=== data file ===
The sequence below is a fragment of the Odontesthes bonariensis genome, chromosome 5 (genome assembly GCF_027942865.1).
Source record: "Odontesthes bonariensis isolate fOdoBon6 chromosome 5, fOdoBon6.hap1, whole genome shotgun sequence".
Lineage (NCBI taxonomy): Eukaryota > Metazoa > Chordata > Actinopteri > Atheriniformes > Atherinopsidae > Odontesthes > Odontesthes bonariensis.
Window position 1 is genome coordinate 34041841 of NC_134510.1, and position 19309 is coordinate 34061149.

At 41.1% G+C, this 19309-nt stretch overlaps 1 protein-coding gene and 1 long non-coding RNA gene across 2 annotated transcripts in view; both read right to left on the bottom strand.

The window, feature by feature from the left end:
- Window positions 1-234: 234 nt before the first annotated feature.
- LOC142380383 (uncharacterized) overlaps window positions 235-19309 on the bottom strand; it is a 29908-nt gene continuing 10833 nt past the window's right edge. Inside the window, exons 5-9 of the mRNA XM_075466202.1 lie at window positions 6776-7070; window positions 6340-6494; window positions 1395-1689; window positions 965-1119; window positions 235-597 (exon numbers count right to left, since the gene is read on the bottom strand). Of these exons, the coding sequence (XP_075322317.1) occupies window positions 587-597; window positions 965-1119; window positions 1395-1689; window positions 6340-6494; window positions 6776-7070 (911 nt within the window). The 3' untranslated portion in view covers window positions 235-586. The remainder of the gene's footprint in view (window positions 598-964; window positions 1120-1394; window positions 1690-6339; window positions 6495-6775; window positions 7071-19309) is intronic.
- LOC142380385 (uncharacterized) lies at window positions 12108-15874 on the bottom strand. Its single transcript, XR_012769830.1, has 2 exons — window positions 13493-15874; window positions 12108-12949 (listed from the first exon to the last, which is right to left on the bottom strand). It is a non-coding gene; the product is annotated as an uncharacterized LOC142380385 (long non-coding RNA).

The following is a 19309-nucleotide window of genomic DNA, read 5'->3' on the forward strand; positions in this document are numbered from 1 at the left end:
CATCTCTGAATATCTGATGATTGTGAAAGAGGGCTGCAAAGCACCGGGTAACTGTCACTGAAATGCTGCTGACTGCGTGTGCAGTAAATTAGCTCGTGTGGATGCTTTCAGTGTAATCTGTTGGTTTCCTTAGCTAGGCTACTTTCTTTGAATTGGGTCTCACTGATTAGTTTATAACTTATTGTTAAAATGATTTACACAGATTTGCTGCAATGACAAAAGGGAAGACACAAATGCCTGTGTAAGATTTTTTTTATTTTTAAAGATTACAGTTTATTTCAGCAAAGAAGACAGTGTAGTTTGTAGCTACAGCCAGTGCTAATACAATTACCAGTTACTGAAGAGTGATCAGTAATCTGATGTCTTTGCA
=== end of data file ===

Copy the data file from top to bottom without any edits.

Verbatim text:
The sequence below is a fragment of the Odontesthes bonariensis genome, chromosome 5 (genome assembly GCF_027942865.1).
Source record: "Odontesthes bonariensis isolate fOdoBon6 chromosome 5, fOdoBon6.hap1, whole genome shotgun sequence".
Lineage (NCBI taxonomy): Eukaryota > Metazoa > Chordata > Actinopteri > Atheriniformes > Atherinopsidae > Odontesthes > Odontesthes bonariensis.
Window position 1 is genome coordinate 34041841 of NC_134510.1, and position 19309 is coordinate 34061149.

At 41.1% G+C, this 19309-nt stretch overlaps 1 protein-coding gene and 1 long non-coding RNA gene across 2 annotated transcripts in view; both read right to left on the bottom strand.

The window, feature by feature from the left end:
- Window positions 1-234: 234 nt before the first annotated feature.
- LOC142380383 (uncharacterized) overlaps window positions 235-19309 on the bottom strand; it is a 29908-nt gene continuing 10833 nt past the window's right edge. Inside the window, exons 5-9 of the mRNA XM_075466202.1 lie at window positions 6776-7070; window positions 6340-6494; window positions 1395-1689; window positions 965-1119; window positions 235-597 (exon numbers count right to left, since the gene is read on the bottom strand). Of these exons, the coding sequence (XP_075322317.1) occupies window positions 587-597; window positions 965-1119; window positions 1395-1689; window positions 6340-6494; window positions 6776-7070 (911 nt within the window). The 3' untranslated portion in view covers window positions 235-586. The remainder of the gene's footprint in view (window positions 598-964; window positions 1120-1394; window positions 1690-6339; window positions 6495-6775; window positions 7071-19309) is intronic.
- LOC142380385 (uncharacterized) lies at window positions 12108-15874 on the bottom strand. Its single transcript, XR_012769830.1, has 2 exons — window positions 13493-15874; window positions 12108-12949 (listed from the first exon to the last, which is right to left on the bottom strand). It is a non-coding gene; the product is annotated as an uncharacterized LOC142380385 (long non-coding RNA).

The following is a 19309-nucleotide window of genomic DNA, read 5'->3' on the forward strand; positions in this document are numbered from 1 at the left end:
CATCTCTGAATATCTGATGATTGTGAAAGAGGGCTGCAAAGCACCGGGTAACTGTCACTGAAATGCTGCTGACTGCGTGTGCAGTAAATTAGCTCGTGTGGATGCTTTCAGTGTAATCTGTTGGTTTCCTTAGCTAGGCTACTTTCTTTGAATTGGGTCTCACTGATTAGTTTATAACTTATTGTTAAAATGATTTACACAGATTTGCTGCAATGACAAAAGGGAAGACACAAATGCCTGTGTAAGATTTTTTTTATTTTTAAAGATTACAGTTTATTTCAGCAAAGAAGACAGTGTAGTTTGTAGCTACAGCCAGTGCTAATACAATTACCAGTTACTGAAGAGTGATCAGTAATCTGATGTCTTTGCA